The French poet Christian Bobin died recently, on November 23rd, in his native Le Creusot, in Burgundy. He was 71 years old. When I read the obituary in Le Monde, I bought Bobin’s 1999 book, La présence pure (The Pure Presence), published by Le temps qu’il fait, Cognac. It opens with this poem:
L’arbre est devant la fenêtre du salon.
Je l’interroge chaque matin :
« Quoi de neuf aujourd’hui ? » La
réponse vient sans tarder, donnée
par des centaines de feuilles :
« Tout ».
The tree stands in front of the living room window.
I question it every morning:
“What’s new today?” The
response comes quickly, given
by hundreds of leaves:
That tree returns again and again through this short book, as one of the main characters; the other is the poet’s father, who, afflicted with Alzheimer disease, lives with other elderly patients in
« la maison de long séjour », the long-time residence:
Il y a deux ans, mon père disait
voir, réellement voir en face de
lui, ses parents morts depuis long-
Il déclarait aussi, en appuyant
bien sur chaque mot, se sentir
« hors du temps » et voir « tout
à neuf », même le plus familier.
Les plus grands mystiques disent
éprouver la même chose, au mot
Two years ago, my father claimed
to see, really see there before
him, his parents, dead a long
He also claimed, stressing
each word, to feel himself
“outside time” and to see “everything
as new,” even the most familiar.
The greatest mystics say
that they experience the same,
Reading the poems in Bobin’s book, I was seduced. Then, at some moment in the last two weeks, I don’t remember exactly when, but it was certainly after I had experienced the seduction of the book, on a night that was sleepless, I was repeating in my mind those words, « Quoi de neuf aujourd’hui ? », and a doubt disturbed my memory: perhaps the poet had misunderstood the leaves? « Tout », he heard, but the following leafy words might have escaped him: « Tout. Et rien. » Everything. And nothing. For the leaves must have understood that if everything is new then nothing is.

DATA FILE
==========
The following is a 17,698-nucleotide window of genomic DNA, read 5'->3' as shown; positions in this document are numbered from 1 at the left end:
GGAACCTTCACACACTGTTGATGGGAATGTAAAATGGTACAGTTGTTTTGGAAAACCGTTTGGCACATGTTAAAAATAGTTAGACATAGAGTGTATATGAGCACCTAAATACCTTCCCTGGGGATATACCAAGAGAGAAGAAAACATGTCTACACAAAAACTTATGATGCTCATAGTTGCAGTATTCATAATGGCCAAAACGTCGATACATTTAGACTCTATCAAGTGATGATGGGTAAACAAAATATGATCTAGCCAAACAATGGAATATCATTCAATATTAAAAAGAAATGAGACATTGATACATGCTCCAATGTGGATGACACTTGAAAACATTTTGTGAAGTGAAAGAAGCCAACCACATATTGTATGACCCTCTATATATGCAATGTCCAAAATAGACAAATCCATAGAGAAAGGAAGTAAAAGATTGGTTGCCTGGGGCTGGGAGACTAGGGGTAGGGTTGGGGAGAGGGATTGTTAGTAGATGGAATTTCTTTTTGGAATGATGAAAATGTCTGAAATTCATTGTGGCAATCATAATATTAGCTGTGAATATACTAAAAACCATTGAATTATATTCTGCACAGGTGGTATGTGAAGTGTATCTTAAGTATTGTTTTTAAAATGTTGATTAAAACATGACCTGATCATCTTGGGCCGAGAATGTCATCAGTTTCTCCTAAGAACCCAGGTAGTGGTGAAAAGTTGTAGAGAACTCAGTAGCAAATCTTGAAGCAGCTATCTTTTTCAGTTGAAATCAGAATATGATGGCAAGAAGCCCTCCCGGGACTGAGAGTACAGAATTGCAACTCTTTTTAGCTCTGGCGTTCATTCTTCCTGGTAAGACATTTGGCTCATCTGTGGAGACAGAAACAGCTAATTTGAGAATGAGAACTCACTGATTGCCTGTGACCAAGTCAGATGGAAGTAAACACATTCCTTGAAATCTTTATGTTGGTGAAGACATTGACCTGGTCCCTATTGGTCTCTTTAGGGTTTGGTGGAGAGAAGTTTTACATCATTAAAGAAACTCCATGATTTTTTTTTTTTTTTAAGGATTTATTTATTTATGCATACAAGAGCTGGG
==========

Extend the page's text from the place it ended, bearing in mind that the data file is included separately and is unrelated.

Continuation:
And I wondered about Bobin père, if his insisting that he stood outside time while he saw everything as new was perhaps a symptom of dementia, since newness must always happen inside, not outside, time. Outside time is where the logicians claim to be, not the mystics. Bertrand Russell famously said (in Mysticism and Logic, and Other Essays), “To realize the unimportance of time is the gate to wisdom.” The lord was grinding his own axe, for all objects of logical or mathematical thought must dwell outside time, must be eternal and unchanging, must, in other words, be ruled by the “Principle of Identity”: everything is equal to itself. Since our physics is based on mathematics, we should not be surprised that our concepts “now” and “new” have no place in the time of the physicists.
I was lying on my bed, a line of Spanish verse tenaciously blocking my descent to sleep: “estando ya mi casa sosegada” (when my house was already quiet). My house was quiet, yet my soul was not. Until the line called its rhyme: “salí sin ser notada” (I went out unnoticed), and I remembered that those lines are from St. John of the Cross’ “Noche oscura del alma” (Dark Night of the Soul), where all is motion and time. Why, even God waits:
“a donde me esperaba
quien yo bien me sabía”
(where He awaited me
whom I well knew).
Some of the greatest mystics dwell in time.